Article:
Tech Insights

Next-Gen EV Batteries: Toyota Plans Lithium-Ion Improvements

October 18, 2023 by Kevin Clemens

Toyota is developing lithium-ion battery technology to electrify all its vehicles for faster charging and more miles. The first next-gen batteries could be in EVs as soon as 2026.

Toyota has been criticized for dragging its feet on developing electric vehicles (EVs). The company had a huge electrification head start when it introduced its gasoline-electric hybrid Prius in 1997 and offered it for sale in the U.S. in 2000. More than 5 million Prius vehicles have been sold since its launch, and Toyota has sold more than 15 million hybrid electrics since 1997. 


Toyota’s all-electric car, the b74x.

Toyota’s all-electric car, the b74x. Image used courtesy of Toyota Motor Corp 


For all that success with low-emission vehicles, Toyota only has one true battery EV for sale in the U.S., the bZ4X SUV.  However, Toytota claims that by 2025, it will have an electrified version of every one of its Toyota and Lexus models available worldwide. To help, Toyota is building a battery plant in North Carolina, adding a $2.1 billion investment to produce lithium-ion batteries beginning in 2025. The plant will have six battery production lines. Significantly, four will be dedicated to supplying batteries to hybrid vehicles, while two production lines will provide battery electric vehicles for the U.S. market. 


Toyota’s Next-Gen Batteries

To demonstrate it hasn’t fallen behind in the electrification race, Toyota recently unveiled four next-generation battery technologies it will produce. These include three advances for lithium-ion batteries that use liquid electrolytes and a preview of its new solid-state electrolyte battery system. Solid-state lithium batteries are considered the Holy Grail of battery development, as they promise higher energy and power density plus increased safety.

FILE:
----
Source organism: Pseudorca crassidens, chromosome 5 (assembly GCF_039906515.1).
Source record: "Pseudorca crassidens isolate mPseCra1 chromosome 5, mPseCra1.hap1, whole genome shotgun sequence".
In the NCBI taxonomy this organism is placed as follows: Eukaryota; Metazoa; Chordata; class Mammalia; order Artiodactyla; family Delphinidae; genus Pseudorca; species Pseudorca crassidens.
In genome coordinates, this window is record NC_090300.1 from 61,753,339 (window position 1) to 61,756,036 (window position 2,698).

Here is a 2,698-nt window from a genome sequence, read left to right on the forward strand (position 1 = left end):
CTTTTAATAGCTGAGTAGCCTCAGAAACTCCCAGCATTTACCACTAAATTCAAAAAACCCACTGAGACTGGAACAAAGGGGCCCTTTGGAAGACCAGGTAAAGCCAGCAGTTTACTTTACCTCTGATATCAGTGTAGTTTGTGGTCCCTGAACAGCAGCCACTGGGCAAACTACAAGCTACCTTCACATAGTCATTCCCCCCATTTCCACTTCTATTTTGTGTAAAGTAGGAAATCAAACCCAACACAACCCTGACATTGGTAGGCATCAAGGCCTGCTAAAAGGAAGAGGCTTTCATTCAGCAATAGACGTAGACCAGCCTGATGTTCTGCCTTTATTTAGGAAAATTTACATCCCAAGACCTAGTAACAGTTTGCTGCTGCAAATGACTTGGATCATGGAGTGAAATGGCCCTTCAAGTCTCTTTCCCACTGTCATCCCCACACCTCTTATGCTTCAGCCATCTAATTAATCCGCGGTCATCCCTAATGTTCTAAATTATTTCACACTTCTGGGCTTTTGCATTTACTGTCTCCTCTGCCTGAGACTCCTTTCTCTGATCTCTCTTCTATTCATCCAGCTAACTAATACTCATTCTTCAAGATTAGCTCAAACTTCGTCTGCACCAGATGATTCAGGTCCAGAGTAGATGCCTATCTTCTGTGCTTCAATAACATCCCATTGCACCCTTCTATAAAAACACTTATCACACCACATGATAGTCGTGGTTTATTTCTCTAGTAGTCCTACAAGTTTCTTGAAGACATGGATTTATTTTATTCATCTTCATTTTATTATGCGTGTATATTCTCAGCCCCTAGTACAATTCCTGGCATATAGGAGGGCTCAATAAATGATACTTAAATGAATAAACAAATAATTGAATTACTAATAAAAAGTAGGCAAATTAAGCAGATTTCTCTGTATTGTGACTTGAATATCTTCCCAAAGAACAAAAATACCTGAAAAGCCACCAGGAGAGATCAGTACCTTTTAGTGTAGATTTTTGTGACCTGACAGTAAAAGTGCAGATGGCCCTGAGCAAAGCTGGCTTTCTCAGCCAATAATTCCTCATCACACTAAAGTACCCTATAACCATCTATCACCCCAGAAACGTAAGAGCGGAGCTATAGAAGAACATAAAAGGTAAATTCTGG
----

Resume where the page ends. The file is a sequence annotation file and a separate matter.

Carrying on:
Lithium-ion batteries with liquid electrolytes are used in all mainstream EVs. The liquid electrolyte, composed of organic solvents, allows the easy transport of lithium ions between the battery electrodes during charging and discharging. The downside is that these solvents are extremely flammable and can cause safety issues if the battery cells overheat and catch fire. 

Toyota is working on increasing the energy density of conventional lithium-ion cells while also improving charging speeds and cost competitiveness. The company says it has three main technologies under development: Performance, Popularized, and High Performance. 


Performance (Lithium-Ion)

Toyota will apply its new technologies to the next generation of EVs, slated for introduction in 2026. The goal is to increase EV range to over 800 kilometers (roughly 500 miles) when the battery technology is combined with improved vehicle aerodynamics and reduced weight. 

Goals include:

  • 20 percent cost reduction (compared to the battery system in the current bZ4X EV model)
  • Rapid recharging time of 20 minutes or less, going from a state of charge (SOC) of 10 percent to 80 percent


Popularization (Lithium Iron Phosphate)

Many current lithium-ion batteries use a cathode composed of nickel, cobalt, aluminum, or manganese oxides, which are expensive and difficult to source. 

Cathodes can also be made using lithium iron phosphate (LFP), which is less expensive and considered safer but doesn’t have as much energy density, which reduces the overall EV range. Toyota is one of several automakers adopting lower-cost LFP batteries to reduce the cost of some of its entry-level EVs and increase their appeal.